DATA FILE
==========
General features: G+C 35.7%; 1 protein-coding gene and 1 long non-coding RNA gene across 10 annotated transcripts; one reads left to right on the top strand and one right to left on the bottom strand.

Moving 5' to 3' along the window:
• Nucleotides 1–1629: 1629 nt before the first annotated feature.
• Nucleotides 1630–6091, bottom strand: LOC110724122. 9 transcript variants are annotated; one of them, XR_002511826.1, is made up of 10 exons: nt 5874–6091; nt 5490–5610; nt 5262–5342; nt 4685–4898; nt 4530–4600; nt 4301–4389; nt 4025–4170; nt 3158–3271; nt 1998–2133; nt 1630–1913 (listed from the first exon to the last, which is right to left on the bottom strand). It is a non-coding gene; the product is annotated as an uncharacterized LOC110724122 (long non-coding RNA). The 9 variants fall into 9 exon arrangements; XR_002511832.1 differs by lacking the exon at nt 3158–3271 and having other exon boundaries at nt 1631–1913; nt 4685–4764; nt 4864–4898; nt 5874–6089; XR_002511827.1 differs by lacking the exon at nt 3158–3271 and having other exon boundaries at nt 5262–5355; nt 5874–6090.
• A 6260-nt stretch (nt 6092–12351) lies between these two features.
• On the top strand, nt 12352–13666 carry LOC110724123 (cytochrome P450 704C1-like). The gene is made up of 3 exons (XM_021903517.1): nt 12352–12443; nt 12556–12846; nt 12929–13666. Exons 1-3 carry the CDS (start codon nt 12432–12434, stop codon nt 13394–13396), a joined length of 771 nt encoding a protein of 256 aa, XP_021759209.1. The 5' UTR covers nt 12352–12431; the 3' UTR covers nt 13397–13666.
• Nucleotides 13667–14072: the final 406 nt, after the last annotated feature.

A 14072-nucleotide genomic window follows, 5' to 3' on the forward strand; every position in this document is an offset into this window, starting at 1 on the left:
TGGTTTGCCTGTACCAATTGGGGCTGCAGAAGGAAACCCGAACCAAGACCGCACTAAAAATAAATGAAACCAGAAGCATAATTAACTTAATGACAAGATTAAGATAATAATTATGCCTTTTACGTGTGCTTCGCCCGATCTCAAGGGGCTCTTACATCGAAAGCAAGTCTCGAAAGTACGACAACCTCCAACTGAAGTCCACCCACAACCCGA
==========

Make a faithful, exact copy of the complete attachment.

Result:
General features: G+C 35.7%; 1 protein-coding gene and 1 long non-coding RNA gene across 10 annotated transcripts; one reads left to right on the top strand and one right to left on the bottom strand.

Moving 5' to 3' along the window:
• Nucleotides 1–1629: 1629 nt before the first annotated feature.
• Nucleotides 1630–6091, bottom strand: LOC110724122. 9 transcript variants are annotated; one of them, XR_002511826.1, is made up of 10 exons: nt 5874–6091; nt 5490–5610; nt 5262–5342; nt 4685–4898; nt 4530–4600; nt 4301–4389; nt 4025–4170; nt 3158–3271; nt 1998–2133; nt 1630–1913 (listed from the first exon to the last, which is right to left on the bottom strand). It is a non-coding gene; the product is annotated as an uncharacterized LOC110724122 (long non-coding RNA). The 9 variants fall into 9 exon arrangements; XR_002511832.1 differs by lacking the exon at nt 3158–3271 and having other exon boundaries at nt 1631–1913; nt 4685–4764; nt 4864–4898; nt 5874–6089; XR_002511827.1 differs by lacking the exon at nt 3158–3271 and having other exon boundaries at nt 5262–5355; nt 5874–6090.
• A 6260-nt stretch (nt 6092–12351) lies between these two features.
• On the top strand, nt 12352–13666 carry LOC110724123 (cytochrome P450 704C1-like). The gene is made up of 3 exons (XM_021903517.1): nt 12352–12443; nt 12556–12846; nt 12929–13666. Exons 1-3 carry the CDS (start codon nt 12432–12434, stop codon nt 13394–13396), a joined length of 771 nt encoding a protein of 256 aa, XP_021759209.1. The 5' UTR covers nt 12352–12431; the 3' UTR covers nt 13397–13666.
• Nucleotides 13667–14072: the final 406 nt, after the last annotated feature.

A 14072-nucleotide genomic window follows, 5' to 3' on the forward strand; every position in this document is an offset into this window, starting at 1 on the left:
TGGTTTGCCTGTACCAATTGGGGCTGCAGAAGGAAACCCGAACCAAGACCGCACTAAAAATAAATGAAACCAGAAGCATAATTAACTTAATGACAAGATTAAGATAATAATTATGCCTTTTACGTGTGCTTCGCCCGATCTCAAGGGGCTCTTACATCGAAAGCAAGTCTCGAAAGTACGACAACCTCCAACTGAAGTCCACCCACAACCCGA